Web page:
Location: Online
Add to Calendar 2020-10-22T11:00:00 2020-10-22T12:00:00 America/New_York Chemical Engineering Seminar: Dr. Feng Lin Dr. Feng Lin Assistant Professor, Deaprtment of Chemistry, Virginia Tech Investigating Solid−Liquid Interfaces and Defect Chemistry in Electrochemical Energy Materials Online

Dr. Feng Lin
Assistant Professor, Deaprtment of Chemistry, Virginia Tech

Investigating Solid−Liquid Interfaces and Defect Chemistry in Electrochemical Energy Materials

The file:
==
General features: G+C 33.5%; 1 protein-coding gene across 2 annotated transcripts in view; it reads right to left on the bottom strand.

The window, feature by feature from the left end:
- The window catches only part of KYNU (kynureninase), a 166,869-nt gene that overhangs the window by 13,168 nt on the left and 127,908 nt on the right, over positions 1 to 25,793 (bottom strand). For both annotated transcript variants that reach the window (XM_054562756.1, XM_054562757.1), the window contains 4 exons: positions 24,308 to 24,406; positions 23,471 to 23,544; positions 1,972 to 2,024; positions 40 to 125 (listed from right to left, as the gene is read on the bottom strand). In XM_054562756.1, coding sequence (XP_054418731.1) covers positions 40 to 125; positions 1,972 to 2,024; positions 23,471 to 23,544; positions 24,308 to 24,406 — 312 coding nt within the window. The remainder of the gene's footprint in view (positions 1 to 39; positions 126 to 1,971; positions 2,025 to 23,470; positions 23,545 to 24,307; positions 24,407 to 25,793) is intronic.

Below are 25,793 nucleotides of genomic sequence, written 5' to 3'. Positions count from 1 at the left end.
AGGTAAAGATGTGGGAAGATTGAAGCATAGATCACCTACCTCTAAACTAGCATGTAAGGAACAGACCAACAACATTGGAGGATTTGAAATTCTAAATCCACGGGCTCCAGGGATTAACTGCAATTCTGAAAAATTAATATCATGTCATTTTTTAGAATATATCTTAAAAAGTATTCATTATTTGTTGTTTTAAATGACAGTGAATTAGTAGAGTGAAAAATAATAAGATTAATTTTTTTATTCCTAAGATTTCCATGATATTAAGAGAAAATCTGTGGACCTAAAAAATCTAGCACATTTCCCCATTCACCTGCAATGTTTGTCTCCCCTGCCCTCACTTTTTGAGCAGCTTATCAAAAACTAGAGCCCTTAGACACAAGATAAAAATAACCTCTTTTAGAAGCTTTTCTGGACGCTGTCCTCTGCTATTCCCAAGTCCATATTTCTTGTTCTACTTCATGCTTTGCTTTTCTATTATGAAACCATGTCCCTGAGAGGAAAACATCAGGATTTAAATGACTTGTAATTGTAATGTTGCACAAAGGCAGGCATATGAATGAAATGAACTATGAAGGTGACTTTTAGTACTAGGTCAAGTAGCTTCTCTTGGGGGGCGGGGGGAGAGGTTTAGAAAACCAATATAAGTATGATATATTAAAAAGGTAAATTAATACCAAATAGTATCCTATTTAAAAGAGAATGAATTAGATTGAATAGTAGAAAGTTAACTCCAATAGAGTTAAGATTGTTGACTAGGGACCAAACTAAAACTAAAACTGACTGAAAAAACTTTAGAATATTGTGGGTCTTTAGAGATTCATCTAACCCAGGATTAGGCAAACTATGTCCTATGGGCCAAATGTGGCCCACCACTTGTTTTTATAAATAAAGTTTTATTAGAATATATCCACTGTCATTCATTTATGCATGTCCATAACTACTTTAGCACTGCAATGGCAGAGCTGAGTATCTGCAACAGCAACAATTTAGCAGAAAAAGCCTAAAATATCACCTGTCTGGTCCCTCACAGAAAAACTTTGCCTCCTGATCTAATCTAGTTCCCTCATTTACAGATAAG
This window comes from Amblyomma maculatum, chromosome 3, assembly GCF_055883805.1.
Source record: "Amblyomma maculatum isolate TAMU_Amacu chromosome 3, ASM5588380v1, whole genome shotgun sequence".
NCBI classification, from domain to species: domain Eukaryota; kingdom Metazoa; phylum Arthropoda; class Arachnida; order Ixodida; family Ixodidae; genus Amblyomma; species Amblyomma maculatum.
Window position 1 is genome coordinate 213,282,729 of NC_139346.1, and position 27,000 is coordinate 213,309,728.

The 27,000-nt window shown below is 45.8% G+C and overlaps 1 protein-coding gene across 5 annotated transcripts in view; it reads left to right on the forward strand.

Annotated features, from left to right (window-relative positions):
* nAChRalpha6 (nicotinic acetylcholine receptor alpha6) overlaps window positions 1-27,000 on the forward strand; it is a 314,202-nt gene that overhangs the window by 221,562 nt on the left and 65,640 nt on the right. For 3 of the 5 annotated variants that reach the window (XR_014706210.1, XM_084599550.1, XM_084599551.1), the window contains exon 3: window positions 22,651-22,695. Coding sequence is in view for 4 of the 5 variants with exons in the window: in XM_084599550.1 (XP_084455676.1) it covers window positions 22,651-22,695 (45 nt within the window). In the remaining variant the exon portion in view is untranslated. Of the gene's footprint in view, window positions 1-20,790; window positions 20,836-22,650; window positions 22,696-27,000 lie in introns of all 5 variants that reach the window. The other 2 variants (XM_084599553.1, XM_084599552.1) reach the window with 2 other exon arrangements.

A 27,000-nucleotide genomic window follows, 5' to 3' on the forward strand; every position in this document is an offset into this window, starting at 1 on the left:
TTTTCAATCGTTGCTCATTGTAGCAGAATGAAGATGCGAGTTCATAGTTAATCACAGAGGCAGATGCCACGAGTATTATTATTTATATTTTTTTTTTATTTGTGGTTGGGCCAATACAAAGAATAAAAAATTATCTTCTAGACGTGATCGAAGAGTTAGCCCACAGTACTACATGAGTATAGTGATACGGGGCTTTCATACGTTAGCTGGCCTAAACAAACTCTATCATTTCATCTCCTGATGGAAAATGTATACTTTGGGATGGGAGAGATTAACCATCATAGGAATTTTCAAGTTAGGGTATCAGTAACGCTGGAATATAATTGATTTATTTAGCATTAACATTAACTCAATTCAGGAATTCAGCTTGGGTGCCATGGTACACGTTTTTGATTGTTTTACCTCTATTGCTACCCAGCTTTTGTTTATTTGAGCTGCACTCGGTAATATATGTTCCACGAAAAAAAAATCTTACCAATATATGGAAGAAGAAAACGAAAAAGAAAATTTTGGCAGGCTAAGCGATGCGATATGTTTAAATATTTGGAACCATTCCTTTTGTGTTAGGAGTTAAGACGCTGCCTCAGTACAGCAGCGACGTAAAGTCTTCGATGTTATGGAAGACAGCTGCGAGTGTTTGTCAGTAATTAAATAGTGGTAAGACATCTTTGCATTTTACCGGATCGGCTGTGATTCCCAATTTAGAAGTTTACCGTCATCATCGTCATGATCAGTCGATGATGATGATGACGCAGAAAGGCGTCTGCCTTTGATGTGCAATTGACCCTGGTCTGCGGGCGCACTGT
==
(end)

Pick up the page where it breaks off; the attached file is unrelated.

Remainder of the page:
Our research focuses on understanding how electrochemical interfaces and defect chemistry govern the nucleation and propagation of redox reactions in solids, with a strong focus on tackling fundamental materials chemistry challenges using advanced synchrotron X-ray analytical techniques. We aim to advance fundamental insights that can broadly and positively impact the development of materials electrochemistry for next-generation energy solutions including batteries, renewable fuels, and smart windows. To date, we have made progress in probing how local chemical and structural heterogeneities, such as grain boundaries, dislocations, point defects, and electrochemical interfaces, govern the redox reactions in redox-active solids. Such progress has allowed us to design and synthesize a vast array of new energy materials for low-cost, sustainable, high-performance electrochemical energy systems. We will start the presentation by providing an overview of our research program. Then we will highlight two coherent topics. First, we will present our study on determining the atomic and molecular origins of surface-mediated electrochemical processes through probing the metal ion speciation and interfacial structural transformations under electrochemical operating conditions. Second, we will report our study on controlling the charge nucleation and propagation in solids by engineering nanoscale defect chemistry. We will show that a precise control of crystallographic defects and their distribution can potentially promote and homogenize redox reactions in battery materials, creating a new path towards developing fast charging batteries. Finally, we will demonstrate how these studies create a platform for tackling frontier materials chemistry challenges in our next chapter of research.

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